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Matt_Wandell
09/23/2010, 09:50 PM
We have a recipe from a public aquarium with a very successful coral display. Curious about other recipes, if you're willing to share. :D

Have people looked into simply buying the necessary components themselves? Seems like it'd be prohibitively expensive for a lone individual, mostly due to the necessity of buying in bulk for some ingredients, but a club could save bundles on it.

Thanks!

VacavilleFC3S
09/23/2010, 09:53 PM
how about sharing the recipe you have??

wickedfish
09/23/2010, 11:15 PM
This thread is dead without the meat of the sandwich...get me that recipe j/k but thread would be alot more interesting with details on what you are talking about. I wouldnt even know where to start mixing my own so do tell.

Matt_Wandell
09/24/2010, 12:48 AM
It's not my place to share their recipe publicly. Anyhow, anything above 1ppm should be pretty straightforward to figure out by looking at constituents of seawater: NaCl, MgCl, MgSO4, NaHCO3, yada yada...
http://www.mbari.org/chemsensor/pteo.htm
http://www.seafriends.org.nz/oceano/seawater.htm#salinity

The part where it's up to a bit of guesswork is to know which trace elements are a necessity and which aren't, and which are already being added as contaminants from the other portions. Ours has the following ions intentionally added (if I remember right!)

Rb
Ba
I
Zn
Cu
Co
Fe
Mn
Cr
Al
Li

HighlandReefer
09/24/2010, 06:00 AM
See this thread for making your own salt mix:

http://www.reefcentral.com/forums/showthread.php?t=1425283&highlight=make+salt+mix

From this thread:

Here's a recipe for a DIY mix:

What is seawater
http://reefkeeping.com/issues/2005-11/rhf/index.php

from it:

http://reefkeeping.com/issues/2005-11/rhf/index.php#21

An Artificial Seawater Recipe



--------------------------------------------------------------------------------

For those who are interested, the following artificial seawater recipe is taken from "Chemical Oceanography" by Frank Millero. It makes a recipe that matches 35 ppt seawater in terms of major ions, but does not try to match all minor and trace elements, most of which will be present as impurities in the major elements.

23.98 g sodium chloride
5.029 g magnesium chloride
4.01 g sodium sulfate
1.14 g calcium chloride
0.699 g potassium chloride
0.172 g sodium bicarbonate
0.100 g potassium bromide
0.0254 g boric acid
0.0143 g strontium chloride
0.0029 g sodium fluoride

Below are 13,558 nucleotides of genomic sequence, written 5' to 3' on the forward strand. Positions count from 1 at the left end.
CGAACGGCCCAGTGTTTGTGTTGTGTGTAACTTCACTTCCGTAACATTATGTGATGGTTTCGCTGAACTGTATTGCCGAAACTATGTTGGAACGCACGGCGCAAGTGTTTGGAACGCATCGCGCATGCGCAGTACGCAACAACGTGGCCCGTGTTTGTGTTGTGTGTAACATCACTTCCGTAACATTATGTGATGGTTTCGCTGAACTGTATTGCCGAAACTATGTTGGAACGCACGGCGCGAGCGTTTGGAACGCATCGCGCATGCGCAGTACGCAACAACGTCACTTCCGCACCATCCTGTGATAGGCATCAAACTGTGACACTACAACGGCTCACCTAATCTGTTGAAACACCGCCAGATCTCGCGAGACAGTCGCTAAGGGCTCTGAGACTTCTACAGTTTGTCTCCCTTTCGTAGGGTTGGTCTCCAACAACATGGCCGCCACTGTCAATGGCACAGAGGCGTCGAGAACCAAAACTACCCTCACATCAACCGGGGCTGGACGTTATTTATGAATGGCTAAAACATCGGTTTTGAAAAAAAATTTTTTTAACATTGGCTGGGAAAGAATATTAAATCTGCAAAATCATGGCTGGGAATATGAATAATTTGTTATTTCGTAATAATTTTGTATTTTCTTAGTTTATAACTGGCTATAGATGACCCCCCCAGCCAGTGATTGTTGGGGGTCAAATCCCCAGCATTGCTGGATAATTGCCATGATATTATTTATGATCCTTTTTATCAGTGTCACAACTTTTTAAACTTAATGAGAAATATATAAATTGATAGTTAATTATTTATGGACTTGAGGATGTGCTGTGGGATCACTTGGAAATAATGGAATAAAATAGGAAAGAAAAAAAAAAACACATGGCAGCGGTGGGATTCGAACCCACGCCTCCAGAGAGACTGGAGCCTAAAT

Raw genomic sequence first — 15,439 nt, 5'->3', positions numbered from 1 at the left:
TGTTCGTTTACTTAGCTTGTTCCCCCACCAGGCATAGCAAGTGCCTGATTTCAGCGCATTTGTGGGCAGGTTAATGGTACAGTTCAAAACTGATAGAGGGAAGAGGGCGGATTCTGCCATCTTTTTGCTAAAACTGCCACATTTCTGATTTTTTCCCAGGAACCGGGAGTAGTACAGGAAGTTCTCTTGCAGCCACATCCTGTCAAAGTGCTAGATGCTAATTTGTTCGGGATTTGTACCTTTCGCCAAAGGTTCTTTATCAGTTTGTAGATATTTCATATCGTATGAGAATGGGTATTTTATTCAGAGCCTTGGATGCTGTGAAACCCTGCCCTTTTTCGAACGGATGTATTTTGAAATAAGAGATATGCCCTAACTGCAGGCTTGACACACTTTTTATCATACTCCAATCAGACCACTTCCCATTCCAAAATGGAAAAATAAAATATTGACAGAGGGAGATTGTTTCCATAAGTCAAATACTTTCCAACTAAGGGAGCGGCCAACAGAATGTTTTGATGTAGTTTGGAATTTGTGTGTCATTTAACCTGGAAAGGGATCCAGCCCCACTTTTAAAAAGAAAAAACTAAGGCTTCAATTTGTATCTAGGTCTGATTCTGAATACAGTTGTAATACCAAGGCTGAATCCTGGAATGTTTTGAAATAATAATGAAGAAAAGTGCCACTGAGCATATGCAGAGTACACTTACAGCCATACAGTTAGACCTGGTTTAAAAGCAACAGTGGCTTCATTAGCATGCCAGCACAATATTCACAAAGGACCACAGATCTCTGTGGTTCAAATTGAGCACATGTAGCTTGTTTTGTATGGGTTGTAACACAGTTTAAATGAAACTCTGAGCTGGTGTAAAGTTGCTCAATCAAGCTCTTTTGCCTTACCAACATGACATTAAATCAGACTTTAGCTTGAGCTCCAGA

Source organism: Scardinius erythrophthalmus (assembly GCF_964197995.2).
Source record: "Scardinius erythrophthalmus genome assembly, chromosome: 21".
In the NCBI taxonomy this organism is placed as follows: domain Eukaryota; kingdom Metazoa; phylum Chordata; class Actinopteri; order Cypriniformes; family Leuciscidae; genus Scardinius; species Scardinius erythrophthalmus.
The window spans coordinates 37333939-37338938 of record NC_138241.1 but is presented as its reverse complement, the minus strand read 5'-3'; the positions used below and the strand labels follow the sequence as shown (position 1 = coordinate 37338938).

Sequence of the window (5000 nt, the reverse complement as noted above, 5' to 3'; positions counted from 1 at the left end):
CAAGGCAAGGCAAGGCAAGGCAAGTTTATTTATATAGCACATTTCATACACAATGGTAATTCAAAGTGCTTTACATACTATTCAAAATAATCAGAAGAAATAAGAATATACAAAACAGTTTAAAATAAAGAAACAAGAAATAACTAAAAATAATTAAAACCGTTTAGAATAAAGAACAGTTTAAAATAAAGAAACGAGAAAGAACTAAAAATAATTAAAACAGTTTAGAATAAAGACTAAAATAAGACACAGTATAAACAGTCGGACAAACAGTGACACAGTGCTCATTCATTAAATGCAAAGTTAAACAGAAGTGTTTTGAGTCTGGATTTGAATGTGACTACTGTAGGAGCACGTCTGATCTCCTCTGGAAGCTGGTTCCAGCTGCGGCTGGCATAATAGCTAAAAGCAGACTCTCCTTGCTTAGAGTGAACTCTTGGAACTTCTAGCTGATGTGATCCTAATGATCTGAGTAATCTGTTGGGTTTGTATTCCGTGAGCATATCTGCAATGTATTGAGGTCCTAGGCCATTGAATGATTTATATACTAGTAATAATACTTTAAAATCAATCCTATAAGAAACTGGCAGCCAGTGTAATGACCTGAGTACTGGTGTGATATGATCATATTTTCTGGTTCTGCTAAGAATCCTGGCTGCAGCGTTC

Water to 1 kg total weight.


IMO, anyone making their own is going to incur a lot of costs to make a small amount.



__________________
Randy Holmes-Farley
Club 65535

Current Tank Info: 120 mixed reef

davyr
09/24/2010, 06:10 AM
Maybe just as easy to go to your LFS and buy a salt bucket,kick it round the garden and mix it for 24hrs.

HighlandReefer
09/24/2010, 06:28 AM
Using food grade chemicals is going to be expensive. Using the certified scientific grades is basically out of most Hobbyists reach economically. I don't know which grade of chemicals the salt mix manufacturers use, but I suspect they use some industrial grade chemicals if not all, due to the decreased costs. Industrial grade chemicals are not tested for contaminates. Food grade chemicals usually take the industrial grades through further refinement, thus increasing their costs. ;)

davyr
09/24/2010, 06:38 AM
Like you say in your previous post,could be expensive so i think that would put a few folk off experimenting. This hobby is expensive enough as it is now without buying MORE chemicals.

Matt_Wandell
09/24/2010, 10:30 AM
Like you say in your previous post,could be expensive so i think that would put a few folk off experimenting. This hobby is expensive enough as it is now without buying MORE chemicals.

In bulk, buying it yourself can be about 1/3rd the cost of buying IO. And that's compared to buying an IO super sack, which weighs about a ton or so (I forget the exact weight) and is considerably cheaper than buying bags/buckets.

Yes, it requires massive amounts of salt to make it worth it...but a couple dozen people could use that amount in a relatively short period of time.

Cost is really the reason TO DO it, not to not do it. I can think of plenty of other reasons to not do it though.

Matt_Wandell
09/24/2010, 10:32 AM
See this thread for making your own salt mix:

http://www.reefcentral.com/forums/showthread.php?t=1425283&highlight=make+salt+mix

Thanks Cliff. :D

HighlandReefer
09/24/2010, 12:45 PM
Your welcome. ;)

Good luck in your group buys.

Curious as to whether you are going to use food grade or industrial grade chemicals?

Matt_Wandell
09/24/2010, 06:22 PM
Your welcome. ;)

Good luck in your group buys.

Curious as to whether you are going to use food grade or industrial grade chemicals?

Me? I work at a public aquarium so we will go through tons and tons of it. AFAIK we are using a variety of grades depending on the chemical.

I put it out there because it seems like something a local club could easily do. I remember the days when people organized the shipment of a pallet of Southdown Sand across the country. That stuff was like gold...

bertoni
09/24/2010, 06:44 PM
You'll also have to find some way to mix it, or perhaps distribute it as a multi-bag salt product. If people have their own scale, they could weigh some of the more common elements at home, and then use the trace elements as appropriate. I think making small amounts of saltwater will be the biggest challenge.